Role of the Rythym Guitarist

Rhythm guitar is the use of most commonly an electric guitar or sometimes an acoustic guitar to provide rhythmic chordal accompaniment for a singer or other instruments in an ensemble. In rock, blues, or metal bands, the guitarist playing rhythm guitar supports the melodic lines and improvised solos played by the guitarist performing the lead guitar part.
In popular music and rock, the role of rhythm guitar is to provide the pulse or rhythm for a song along with the other rhythm section instruments (electric bass and drums). As well, the rhythm guitarist plays chords or arpeggios which outline the chord changes that supports the melodic lines performed by the other instruments or voices. In contrast, the lead guitarist performs melodies, countermelodies, and solo improvisations. The rhythm guitarist, bass guitarist, and drummer usually constitute the rhythm section in a rock band.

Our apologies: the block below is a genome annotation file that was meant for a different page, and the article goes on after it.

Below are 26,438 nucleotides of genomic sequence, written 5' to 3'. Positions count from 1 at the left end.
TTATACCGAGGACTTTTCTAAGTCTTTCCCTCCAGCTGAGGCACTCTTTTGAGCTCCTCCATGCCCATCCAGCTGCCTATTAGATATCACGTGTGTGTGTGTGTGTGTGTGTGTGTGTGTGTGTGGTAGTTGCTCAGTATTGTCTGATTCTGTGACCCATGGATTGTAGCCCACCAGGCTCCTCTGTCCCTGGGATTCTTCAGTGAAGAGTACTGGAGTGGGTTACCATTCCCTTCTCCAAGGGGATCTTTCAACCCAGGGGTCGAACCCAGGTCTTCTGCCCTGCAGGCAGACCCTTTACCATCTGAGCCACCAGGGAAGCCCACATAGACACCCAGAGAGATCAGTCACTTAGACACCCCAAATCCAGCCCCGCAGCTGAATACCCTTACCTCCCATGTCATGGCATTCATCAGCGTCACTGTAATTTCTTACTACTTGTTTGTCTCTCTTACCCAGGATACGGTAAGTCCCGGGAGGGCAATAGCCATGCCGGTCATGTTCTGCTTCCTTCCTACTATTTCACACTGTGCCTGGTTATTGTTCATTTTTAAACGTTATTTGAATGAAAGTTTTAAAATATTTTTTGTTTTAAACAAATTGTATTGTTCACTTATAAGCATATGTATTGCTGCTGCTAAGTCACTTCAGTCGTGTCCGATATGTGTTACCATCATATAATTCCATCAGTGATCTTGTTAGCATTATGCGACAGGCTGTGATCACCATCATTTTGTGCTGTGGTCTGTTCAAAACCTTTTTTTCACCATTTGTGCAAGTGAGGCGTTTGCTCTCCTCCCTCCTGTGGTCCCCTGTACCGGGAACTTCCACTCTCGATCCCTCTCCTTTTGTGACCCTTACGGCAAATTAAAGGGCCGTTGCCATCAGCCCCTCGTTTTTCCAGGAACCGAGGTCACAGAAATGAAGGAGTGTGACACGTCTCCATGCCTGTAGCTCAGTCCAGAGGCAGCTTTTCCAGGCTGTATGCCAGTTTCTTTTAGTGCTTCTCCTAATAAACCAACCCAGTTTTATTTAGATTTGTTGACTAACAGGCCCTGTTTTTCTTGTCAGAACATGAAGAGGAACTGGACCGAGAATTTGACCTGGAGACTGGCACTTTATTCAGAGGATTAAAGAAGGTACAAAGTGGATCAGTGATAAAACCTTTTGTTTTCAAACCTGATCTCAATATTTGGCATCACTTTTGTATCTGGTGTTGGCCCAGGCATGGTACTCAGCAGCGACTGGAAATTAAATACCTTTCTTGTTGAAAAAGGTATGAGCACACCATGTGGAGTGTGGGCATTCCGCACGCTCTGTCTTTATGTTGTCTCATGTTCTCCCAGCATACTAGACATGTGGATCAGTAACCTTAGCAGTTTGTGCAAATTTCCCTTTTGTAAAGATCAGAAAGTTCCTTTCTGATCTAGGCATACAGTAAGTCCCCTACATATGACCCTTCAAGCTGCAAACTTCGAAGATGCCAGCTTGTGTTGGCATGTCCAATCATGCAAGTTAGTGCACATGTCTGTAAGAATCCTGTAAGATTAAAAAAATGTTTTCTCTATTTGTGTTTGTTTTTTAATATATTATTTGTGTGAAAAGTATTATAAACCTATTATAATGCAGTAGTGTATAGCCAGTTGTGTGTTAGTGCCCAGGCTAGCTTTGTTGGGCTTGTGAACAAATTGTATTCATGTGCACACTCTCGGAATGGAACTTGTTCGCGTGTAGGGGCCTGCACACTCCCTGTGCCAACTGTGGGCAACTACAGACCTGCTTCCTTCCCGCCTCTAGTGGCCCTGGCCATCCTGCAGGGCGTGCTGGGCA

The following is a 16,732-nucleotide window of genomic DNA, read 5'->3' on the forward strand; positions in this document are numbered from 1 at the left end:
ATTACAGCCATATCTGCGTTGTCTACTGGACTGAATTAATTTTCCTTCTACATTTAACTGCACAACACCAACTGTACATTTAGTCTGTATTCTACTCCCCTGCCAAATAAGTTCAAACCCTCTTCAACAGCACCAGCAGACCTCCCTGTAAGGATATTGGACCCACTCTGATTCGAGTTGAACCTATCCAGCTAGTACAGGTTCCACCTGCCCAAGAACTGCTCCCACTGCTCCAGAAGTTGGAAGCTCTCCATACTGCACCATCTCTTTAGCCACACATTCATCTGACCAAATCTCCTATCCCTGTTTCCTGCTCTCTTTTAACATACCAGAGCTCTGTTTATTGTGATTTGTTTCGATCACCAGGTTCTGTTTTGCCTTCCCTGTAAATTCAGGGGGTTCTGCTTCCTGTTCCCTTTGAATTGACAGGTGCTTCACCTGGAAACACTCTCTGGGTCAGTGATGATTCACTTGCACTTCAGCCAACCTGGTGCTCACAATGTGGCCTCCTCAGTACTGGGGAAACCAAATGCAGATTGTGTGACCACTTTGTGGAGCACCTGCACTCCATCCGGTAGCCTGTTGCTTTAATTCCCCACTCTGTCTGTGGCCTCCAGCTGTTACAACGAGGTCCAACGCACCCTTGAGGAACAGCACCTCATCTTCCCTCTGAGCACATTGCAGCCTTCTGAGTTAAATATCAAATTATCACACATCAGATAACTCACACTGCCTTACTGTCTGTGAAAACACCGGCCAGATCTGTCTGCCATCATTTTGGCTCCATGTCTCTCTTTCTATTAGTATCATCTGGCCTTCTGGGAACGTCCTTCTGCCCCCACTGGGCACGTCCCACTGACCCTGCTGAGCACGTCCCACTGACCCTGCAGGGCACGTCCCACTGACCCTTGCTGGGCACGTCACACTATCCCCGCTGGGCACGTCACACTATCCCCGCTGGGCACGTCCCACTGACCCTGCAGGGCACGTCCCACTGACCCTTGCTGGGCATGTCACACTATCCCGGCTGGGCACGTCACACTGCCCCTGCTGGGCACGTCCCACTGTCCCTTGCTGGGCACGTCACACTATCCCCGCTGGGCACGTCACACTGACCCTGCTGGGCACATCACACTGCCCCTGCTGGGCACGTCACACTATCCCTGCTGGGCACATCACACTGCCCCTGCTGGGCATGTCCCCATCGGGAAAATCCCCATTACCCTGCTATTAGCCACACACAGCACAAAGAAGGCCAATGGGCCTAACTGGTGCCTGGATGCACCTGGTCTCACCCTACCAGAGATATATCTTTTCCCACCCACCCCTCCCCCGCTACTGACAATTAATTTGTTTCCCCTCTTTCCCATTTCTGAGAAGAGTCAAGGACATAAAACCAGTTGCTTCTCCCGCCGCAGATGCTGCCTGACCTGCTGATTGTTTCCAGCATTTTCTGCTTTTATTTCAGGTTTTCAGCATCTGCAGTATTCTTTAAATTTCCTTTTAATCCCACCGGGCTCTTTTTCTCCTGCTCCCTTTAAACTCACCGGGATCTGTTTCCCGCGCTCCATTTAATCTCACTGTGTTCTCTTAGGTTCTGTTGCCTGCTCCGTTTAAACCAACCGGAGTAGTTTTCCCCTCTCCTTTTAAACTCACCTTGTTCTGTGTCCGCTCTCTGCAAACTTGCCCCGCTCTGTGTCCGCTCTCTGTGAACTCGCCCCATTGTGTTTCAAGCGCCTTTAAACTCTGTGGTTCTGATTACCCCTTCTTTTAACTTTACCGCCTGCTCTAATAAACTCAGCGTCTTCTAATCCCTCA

In rock music, the rhythm guitarist is typically expected to play a sequence of chords, called a chord progression, around which the song is constructed. The most typical ways to perform the chords is to play triads (which consist of the root, third, and fifth note of the chord), or four-note chords (which add the sixth, seventh, or ninth note of the chord). In some cases, the chord progression is implied with a simplified sequence of two or three notes, sometimes called a "riff", that is repeated throughout the song.

In metal music, this is typically extended to more complex sequences consisting of a combination of chords, single notes and palm muted parts, while the more technical bands often play riffs which may use lead guitar techniques. In jazz or swing music, the rhythm guitarist may also integrate a walking bass line or a counter-melody.

In some bands with two guitars, the two guitarists may exchange roles in different songs or sections. In bands with a single guitarist, the guitarist may play lead and rhythm at different times. The rhythm guitarist may also sing backing vocals or lead vocals.
Source: Wikipedia

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